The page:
Recognizing the importance of technological innovation, the UCLA Humanities Division has created the digital humanities minor, which will begin offering new courses next fall. The minor is also made up of existing classes offered this school year.
The Undergraduate Council within Academic Senate approved the minor on Dec. 3. Digital humanities will allow students to study the social and cultural impact of new technologies, said Todd Presner, chair of the minor and a Germanic languages professor.
“The world is changing rapidly, and this is a minor that is meant to be about adapting to that world,” said Christopher Johanson, classics professor and one of the faculty administrators for the minor.
Though it may seem strange that the minor is grounded in humanities, Presner explained that this angle challenges students to critically analyze new technologies.
“(The minor) is diverse,” Presner said. “You couldn’t do something like this in hard times like now, unless there was broad interest and broad support.”
That support comes from multiple divisions within UCLA ““ the program includes courses taught by 34 professors from a wide range of departments.
Richard Weiss, co-chair of the Undergraduate Council’s Curriculum Committee, said that the minor partly relies on many classes that are already taught, preventing the minor from requiring extra resources. Other funding for the minor will come from Dean of Humanities Timothy Stowell’s budget and outside grants from two foundations.
A total of eight courses comprise the minor, with four electives from existing classes and four new digital humanities classes. Two of the new courses include a one-quarter apprenticeship/internship and a quarter of honors research ““ the capstone classes that offer hands-on experience.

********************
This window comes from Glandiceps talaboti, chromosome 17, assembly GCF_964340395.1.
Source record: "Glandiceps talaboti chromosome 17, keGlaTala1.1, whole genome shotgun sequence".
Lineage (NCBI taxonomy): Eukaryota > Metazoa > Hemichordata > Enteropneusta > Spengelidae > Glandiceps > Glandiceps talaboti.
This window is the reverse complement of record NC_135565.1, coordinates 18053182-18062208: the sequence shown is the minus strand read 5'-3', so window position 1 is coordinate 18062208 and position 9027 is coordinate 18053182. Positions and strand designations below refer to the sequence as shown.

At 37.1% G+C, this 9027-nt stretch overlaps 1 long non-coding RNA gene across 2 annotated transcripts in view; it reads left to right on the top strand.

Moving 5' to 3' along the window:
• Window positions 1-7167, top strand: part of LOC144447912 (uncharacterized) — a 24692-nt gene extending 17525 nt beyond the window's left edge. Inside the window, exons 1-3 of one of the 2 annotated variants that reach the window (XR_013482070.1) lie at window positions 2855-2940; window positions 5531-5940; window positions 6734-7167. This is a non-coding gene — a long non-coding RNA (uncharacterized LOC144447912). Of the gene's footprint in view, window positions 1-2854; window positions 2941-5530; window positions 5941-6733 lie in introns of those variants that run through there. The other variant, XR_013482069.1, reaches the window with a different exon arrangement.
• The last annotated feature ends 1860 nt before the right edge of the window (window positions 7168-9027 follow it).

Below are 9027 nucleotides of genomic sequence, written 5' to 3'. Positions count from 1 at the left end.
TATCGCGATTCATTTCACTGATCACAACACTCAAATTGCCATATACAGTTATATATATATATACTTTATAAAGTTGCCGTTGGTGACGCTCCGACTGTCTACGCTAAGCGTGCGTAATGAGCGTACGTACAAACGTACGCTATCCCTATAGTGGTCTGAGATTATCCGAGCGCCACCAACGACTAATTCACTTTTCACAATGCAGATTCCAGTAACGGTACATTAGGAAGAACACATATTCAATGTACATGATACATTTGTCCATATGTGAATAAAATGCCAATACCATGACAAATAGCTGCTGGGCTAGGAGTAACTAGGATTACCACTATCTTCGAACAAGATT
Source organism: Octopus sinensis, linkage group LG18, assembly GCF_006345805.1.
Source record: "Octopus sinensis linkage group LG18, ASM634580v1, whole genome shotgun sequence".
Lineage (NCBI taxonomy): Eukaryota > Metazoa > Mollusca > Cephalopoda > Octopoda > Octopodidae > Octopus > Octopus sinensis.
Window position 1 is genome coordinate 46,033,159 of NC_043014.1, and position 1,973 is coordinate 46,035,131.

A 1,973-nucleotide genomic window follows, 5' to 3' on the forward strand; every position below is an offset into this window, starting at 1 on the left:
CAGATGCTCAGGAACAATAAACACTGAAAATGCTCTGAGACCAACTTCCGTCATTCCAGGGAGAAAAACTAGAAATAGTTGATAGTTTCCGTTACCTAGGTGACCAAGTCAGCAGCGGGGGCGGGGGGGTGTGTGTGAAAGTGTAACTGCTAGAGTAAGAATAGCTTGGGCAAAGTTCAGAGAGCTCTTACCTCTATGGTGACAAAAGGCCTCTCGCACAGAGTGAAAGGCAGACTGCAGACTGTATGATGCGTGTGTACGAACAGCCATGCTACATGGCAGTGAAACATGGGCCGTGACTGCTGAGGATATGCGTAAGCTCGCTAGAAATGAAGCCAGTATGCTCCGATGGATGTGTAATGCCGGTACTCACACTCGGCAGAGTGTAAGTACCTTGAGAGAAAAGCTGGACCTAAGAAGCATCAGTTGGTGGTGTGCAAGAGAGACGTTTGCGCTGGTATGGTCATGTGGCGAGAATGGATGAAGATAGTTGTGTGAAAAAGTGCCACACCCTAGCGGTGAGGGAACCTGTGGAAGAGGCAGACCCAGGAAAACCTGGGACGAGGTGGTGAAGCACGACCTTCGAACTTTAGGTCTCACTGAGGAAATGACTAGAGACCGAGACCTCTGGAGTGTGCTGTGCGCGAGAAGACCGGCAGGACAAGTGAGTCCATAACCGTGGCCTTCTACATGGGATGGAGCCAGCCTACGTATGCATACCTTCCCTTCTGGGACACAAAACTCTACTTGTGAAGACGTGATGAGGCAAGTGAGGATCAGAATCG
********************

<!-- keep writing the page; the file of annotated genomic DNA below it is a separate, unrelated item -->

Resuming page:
“In terms of making people marketable in the job market or for applying to graduate schools, it gives them something that makes them unusual,” Stowell said. “It gives our guys a head start (on) the competition.”
Students will be able to participate in faculty projects during their second year in the minor.
For example, Presner is working on a geo-temporal argumentation project, which he likened to Google Earth with a time aspect. The mapping system lets researchers tell a story through space and time, to show, for instance, what segregated L.A. neighborhoods looked like in the 1950s.
Johanson said he thinks this collaboration will allow students to work on a more equal level with faculty and graduate students.
While Presner only expects a small number of interested applicants initially, the actual student response remains to be seen. Potential wide interest in the minor may limit its impact.
“The one thing I’m worried about is that we’ll have so many (students) that want to do (the minor) that we won’t be able to accommodate everyone,” Stowell said.